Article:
This week at Mom’s house, I attempted to re-create a scene from my childhood – in the same house, on the same chair, with one of the same Ball-Mason jars from the mother’s stash in the cellar. The kind with tiny bubbles crystallized within the glass of the jar. Mother says these jars are valuable.
The cream of bygone days for butter-making came from one of the Holstein cows that Sam and Mabel Hoffer kept on their tiny farm down the road from us on Anchor Road. For this re-enactment, I buy whipping cream from Giant Foods up the road toward town.
Did I mention that my sister Jan and Mother are both skeptical that store-bought cream will yield real butter.
Janice says, “You’re probably wasting your time shaking that jar back and forth with cream from the store. Think about all of the additives and preservatives they put in.”
Mother doesn’t say much but looks skeptical. I’m out to prove them wrong.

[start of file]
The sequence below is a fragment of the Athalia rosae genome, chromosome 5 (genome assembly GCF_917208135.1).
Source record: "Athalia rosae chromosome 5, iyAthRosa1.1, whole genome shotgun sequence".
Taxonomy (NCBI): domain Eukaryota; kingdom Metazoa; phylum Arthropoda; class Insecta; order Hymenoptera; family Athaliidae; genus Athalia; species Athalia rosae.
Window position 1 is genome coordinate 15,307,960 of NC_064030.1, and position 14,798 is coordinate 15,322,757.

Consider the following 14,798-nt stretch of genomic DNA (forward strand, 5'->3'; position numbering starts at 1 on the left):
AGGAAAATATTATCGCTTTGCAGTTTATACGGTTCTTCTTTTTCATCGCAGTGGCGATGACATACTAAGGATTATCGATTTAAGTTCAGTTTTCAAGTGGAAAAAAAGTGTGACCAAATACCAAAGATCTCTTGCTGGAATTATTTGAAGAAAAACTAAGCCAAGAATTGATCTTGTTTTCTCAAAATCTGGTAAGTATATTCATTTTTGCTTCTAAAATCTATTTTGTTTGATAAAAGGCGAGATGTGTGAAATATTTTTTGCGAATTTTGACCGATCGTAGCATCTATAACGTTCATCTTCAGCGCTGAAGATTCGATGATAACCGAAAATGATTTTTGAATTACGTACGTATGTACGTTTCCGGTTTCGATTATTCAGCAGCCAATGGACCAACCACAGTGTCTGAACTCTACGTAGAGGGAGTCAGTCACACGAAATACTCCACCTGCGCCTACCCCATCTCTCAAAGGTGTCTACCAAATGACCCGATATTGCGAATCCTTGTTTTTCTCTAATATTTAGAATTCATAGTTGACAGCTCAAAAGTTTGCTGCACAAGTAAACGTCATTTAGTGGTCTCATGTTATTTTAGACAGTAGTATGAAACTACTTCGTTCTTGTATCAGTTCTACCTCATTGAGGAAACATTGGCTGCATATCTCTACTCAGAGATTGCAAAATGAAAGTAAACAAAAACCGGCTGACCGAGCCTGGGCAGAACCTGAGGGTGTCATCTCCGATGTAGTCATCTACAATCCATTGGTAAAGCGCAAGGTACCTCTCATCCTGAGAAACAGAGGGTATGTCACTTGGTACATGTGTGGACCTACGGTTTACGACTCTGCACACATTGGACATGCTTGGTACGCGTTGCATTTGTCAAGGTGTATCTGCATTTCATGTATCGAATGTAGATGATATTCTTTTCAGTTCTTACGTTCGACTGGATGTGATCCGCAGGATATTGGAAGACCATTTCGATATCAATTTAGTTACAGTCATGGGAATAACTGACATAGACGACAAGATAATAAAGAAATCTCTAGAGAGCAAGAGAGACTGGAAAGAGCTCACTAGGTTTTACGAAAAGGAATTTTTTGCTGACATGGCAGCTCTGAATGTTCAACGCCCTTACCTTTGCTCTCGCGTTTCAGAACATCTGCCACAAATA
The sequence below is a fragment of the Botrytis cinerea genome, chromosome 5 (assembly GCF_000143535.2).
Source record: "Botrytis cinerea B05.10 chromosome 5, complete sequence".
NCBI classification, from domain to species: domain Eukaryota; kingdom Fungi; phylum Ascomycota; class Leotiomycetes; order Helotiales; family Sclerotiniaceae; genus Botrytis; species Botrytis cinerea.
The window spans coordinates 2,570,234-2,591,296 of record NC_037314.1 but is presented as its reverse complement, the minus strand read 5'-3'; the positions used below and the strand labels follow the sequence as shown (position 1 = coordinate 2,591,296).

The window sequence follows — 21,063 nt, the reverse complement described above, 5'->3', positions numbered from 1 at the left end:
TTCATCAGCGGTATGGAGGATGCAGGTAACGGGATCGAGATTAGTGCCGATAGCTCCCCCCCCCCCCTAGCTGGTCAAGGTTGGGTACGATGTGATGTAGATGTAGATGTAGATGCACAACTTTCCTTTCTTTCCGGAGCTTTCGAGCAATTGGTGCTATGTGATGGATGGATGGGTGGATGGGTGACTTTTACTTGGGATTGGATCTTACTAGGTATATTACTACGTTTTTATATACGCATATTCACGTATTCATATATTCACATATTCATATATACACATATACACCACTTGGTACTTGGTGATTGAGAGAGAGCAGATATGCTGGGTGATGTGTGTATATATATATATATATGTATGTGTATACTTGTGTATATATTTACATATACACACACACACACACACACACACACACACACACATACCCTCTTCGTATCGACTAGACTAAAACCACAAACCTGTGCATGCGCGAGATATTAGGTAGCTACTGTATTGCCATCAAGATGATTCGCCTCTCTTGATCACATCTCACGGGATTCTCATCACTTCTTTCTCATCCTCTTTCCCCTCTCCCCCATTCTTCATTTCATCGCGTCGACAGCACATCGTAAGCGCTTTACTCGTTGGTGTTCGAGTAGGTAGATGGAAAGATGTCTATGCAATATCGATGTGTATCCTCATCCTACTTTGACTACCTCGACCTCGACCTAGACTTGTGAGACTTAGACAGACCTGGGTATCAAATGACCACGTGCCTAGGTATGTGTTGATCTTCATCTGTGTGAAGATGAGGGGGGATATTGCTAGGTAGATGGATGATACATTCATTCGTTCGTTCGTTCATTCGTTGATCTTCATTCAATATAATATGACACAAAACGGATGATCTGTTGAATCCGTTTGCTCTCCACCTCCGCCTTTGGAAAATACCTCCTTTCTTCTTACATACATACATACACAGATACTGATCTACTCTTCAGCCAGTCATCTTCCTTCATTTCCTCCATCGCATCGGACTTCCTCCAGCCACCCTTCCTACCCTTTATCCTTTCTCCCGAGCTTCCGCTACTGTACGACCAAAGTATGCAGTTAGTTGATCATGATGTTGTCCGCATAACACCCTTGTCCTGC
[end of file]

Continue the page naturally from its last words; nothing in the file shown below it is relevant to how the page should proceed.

I stop the shaking long enough to notice that curdles of cream are clinging to the jar’s insides. That’s all it takes.
First, sister Jan and then Mother get in on the action, now past the 12-minute mark.
Without a shadow of doubt, real honest-to-goodness butter lumps are forming.
And voilá . . .
Fifteen minutes later, more or less, we have two fat butter-balls!
Did you catch the steps?
- Pour cream into 2-quart jar.
- Shake until you rattle and roll.
- Remove the congealed mass from the jar. Add a pinch of salt.
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What scenes from your past have you tried to re-create?